FBI Warns of Ongoing Conti Ransomware Attacks on Healthcare Organizations and First Responders

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The Federal Bureau of Investigation (FBI) has issued a TLP:WHITE Flash notice about ongoing Conti ransomware attacks targeting healthcare and first responder networks. According to the FBI, the Conti ransomware gang has attacked 16 healthcare and first responder organizations in the United States.

In addition to healthcare providers, the gang has attempted ransomware attacks on 911 dispatch centers, emergency medical services, law enforcement agencies and municipalities. The gang is known to have conducted attacks on 400 organizations worldwide, including a recent attack on the Health Service Executive (HSE) and Department of Health (DoH) in Ireland. To date, the gang has claimed 290 victims in the United States.

Conti ransomware is believed to be operated by the Russian cybercrime group Wizard Spider and is a ransomware-as-a-service (RaaS) operation. The threat group is known for attacking large organizations and issuing huge ransom demands, which have been as high as $25 million. The ransom demand set for each victim based on the extent of the encryption and the perceived ability of the victim to pay.

As is common now with ransomware attacks, the Conti ransomware gang exfiltrates sensitive data prior to file encryption and threatens to sell or publish the data if the ransom is not paid. Victims are given 8 days to make payment, although if attempts have not been made by the victims to get in touch with the gang, contact is often made using Voice Over Internet Protocol (VOIP) services or encrypted email such as ProtonMail after 2-8 days to pressure victims into paying.

Attacks usually start with phishing emails that include weaponized hyperlinks or email attachments or the use of stolen Remote Desktop Protocol (RDP) credentials. Prior to the disruption of the Emotet botnet, the attackers used malicious Word documents with embedded PowerShell scripts, first to stage Cobalt Strike and then to deploy the Emotet Trojan onto the network, which allowed the threat group to deliver their ransomware payload. The group has also been known to use the TrickBot Trojan in their attacks. The time from the initial compromise to the deployment of ransomware is usually between 4 days and 3 weeks, with the ransomware payload often delivered using dynamic link libraries (DLLs).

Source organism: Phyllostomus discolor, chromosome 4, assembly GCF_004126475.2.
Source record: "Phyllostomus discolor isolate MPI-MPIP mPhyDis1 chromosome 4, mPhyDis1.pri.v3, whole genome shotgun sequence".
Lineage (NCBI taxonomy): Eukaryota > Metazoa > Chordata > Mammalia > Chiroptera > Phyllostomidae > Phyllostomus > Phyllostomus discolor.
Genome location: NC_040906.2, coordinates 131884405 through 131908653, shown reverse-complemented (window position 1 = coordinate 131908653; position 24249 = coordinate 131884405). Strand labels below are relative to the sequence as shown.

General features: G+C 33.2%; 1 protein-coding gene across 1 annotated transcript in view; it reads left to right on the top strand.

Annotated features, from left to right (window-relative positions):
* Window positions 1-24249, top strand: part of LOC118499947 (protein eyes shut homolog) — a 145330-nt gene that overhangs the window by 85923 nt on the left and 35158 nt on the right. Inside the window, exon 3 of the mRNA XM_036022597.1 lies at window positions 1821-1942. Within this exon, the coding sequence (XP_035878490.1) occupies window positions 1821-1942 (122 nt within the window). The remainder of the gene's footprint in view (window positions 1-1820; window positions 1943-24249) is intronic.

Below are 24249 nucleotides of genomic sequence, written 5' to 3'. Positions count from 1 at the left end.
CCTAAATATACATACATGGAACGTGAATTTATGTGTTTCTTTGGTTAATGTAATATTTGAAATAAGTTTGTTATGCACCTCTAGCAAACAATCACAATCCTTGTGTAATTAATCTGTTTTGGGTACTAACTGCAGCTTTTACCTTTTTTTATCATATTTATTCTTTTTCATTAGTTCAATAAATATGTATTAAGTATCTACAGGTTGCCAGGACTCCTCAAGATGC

The threat group uses living-off-the-land techniques to escalate privileges and move laterally within networks, such as Sysinternals and Mimikatz. After encrypting files, the gang often remains in the network and beacons out using Anchor DNS. Remote access tools used by the gang beacon out to domestic and international VPS infrastructure over posts 80, 443, 8443, with port 53 often used for persistence. Indicators of attacks in progress include the creation of new accounts and the installation of tools such as Sysinternals, along with disabled detection and constant HTTP and DNS beacons.

The FBI does not recommend paying ransoms as payment does not guarantee the recovery of files nor the sale or publication of stolen data. The FBI has requested all victims of Conti ransomware attacks share information about the attacks with the FBI including boundary logs showing communications to and from foreign IP addresses, Bitcoin wallet information, decryptor files and/or benign samples of encrypted files.

The FBI has published several mitigations that can be implemented to harden defenses against Conti and other ransomware attacks.  These include:

  • Regularly back up data, test backups, and store backups on air-gapped devices.
  • Retain multiple copies of sensitive and proprietary data on servers that are physically separate and cannot be accessed from the systems where data resides.
  • Implement network segmentation.
  • Use multi-factor authentication.
  • Patch and update systems, software, and firmware promptly.
  • Use strong passwords and regularly change passwords for network systems and accounts.
  • Disable hyperlinks in inbound email.
  • Add email banners to all inbound emails from external sources.
  • Conduct regular user account audits for accounts with administrative privileges.
  • Only use secure networks and avoid public Wi-Fi networks.
  • Use a VPN for remote access.
  • Ensure all members of the workforce are provided with regular security awareness training.

Author: Steve Alder has many years of experience as a journalist, and comes from a background in market research. He is a specialist on legal and regulatory affairs, and has several years of experience writing about HIPAA. Steve holds a B.Sc. from the University of Liverpool.

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